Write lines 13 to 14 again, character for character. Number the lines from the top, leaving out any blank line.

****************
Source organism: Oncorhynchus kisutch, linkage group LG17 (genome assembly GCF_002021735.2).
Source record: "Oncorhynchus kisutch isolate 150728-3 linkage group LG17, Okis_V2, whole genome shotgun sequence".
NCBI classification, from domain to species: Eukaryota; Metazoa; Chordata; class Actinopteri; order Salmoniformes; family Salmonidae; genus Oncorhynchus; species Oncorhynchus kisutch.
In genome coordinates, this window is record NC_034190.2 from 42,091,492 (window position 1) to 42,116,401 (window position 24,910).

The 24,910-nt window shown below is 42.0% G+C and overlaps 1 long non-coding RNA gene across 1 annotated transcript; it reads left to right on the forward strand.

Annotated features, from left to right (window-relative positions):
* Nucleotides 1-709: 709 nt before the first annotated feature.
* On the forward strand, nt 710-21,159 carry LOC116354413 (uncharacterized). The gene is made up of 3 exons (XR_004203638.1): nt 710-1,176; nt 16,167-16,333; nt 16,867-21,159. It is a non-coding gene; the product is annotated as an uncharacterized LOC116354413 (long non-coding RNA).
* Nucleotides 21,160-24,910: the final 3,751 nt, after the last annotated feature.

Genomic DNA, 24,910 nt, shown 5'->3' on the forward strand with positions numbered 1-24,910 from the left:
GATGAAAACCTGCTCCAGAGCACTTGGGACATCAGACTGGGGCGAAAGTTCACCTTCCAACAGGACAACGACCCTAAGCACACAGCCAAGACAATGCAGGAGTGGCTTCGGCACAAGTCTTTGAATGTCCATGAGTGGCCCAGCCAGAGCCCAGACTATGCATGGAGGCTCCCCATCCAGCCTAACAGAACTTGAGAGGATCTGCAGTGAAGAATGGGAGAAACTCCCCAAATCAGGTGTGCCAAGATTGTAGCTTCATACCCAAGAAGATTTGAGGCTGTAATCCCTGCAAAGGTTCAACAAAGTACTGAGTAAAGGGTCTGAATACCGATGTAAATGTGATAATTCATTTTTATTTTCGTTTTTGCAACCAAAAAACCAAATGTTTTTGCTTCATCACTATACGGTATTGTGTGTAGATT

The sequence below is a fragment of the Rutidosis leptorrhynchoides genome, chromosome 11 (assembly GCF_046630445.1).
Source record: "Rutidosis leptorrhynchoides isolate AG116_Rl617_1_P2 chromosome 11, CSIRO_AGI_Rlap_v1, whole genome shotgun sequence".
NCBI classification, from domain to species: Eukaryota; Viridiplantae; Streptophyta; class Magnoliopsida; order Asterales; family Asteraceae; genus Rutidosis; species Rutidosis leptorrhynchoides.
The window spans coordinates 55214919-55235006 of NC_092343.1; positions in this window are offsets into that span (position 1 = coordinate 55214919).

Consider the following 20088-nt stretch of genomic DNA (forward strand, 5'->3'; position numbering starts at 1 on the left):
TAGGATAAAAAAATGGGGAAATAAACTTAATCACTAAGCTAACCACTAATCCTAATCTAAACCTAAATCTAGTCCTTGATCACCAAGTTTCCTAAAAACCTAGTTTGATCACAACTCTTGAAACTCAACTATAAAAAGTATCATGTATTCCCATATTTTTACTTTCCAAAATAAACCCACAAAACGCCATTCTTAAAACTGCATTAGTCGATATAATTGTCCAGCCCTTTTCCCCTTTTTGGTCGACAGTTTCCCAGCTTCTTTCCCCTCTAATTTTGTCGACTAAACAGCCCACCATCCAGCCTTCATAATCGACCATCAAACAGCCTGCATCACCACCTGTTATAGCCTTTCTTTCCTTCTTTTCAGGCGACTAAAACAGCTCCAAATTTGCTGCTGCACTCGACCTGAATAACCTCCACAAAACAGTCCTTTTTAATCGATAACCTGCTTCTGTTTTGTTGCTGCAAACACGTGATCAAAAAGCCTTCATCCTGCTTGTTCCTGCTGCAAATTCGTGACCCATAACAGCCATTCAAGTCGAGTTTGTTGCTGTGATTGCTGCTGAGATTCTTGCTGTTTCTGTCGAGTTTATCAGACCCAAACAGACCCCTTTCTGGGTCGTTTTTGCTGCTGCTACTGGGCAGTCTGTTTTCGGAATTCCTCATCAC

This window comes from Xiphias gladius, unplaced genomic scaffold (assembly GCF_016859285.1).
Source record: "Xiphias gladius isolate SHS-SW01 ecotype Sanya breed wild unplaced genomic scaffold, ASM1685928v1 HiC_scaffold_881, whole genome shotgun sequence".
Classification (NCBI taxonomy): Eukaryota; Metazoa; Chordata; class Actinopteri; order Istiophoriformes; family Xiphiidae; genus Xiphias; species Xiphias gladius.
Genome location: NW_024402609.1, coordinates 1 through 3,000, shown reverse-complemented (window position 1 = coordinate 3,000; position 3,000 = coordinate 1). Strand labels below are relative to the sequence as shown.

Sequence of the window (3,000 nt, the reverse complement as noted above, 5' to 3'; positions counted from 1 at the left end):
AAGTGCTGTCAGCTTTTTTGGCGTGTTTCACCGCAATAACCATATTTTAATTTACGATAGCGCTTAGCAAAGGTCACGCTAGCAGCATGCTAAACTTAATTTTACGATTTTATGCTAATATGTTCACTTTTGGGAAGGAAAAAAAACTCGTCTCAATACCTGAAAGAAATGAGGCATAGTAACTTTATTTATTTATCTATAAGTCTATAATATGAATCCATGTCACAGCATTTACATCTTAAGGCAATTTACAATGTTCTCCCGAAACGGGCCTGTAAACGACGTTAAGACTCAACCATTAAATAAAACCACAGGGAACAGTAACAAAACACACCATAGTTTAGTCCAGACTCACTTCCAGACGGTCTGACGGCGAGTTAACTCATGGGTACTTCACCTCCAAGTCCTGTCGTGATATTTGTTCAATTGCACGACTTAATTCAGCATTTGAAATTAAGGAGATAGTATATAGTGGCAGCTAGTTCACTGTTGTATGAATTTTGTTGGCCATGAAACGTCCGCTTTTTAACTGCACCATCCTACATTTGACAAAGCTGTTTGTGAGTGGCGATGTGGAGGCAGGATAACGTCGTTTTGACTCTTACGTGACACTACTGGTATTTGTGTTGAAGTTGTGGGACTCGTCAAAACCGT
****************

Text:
Source record: "Rutidosis leptorrhynchoides isolate AG116_Rl617_1_P2 chromosome 11, CSIRO_AGI_Rlap_v1, whole genome shotgun sequence".
NCBI classification, from domain to species: Eukaryota; Viridiplantae; Streptophyta; class Magnoliopsida; order Asterales; family Asteraceae; genus Rutidosis; species Rutidosis leptorrhynchoides.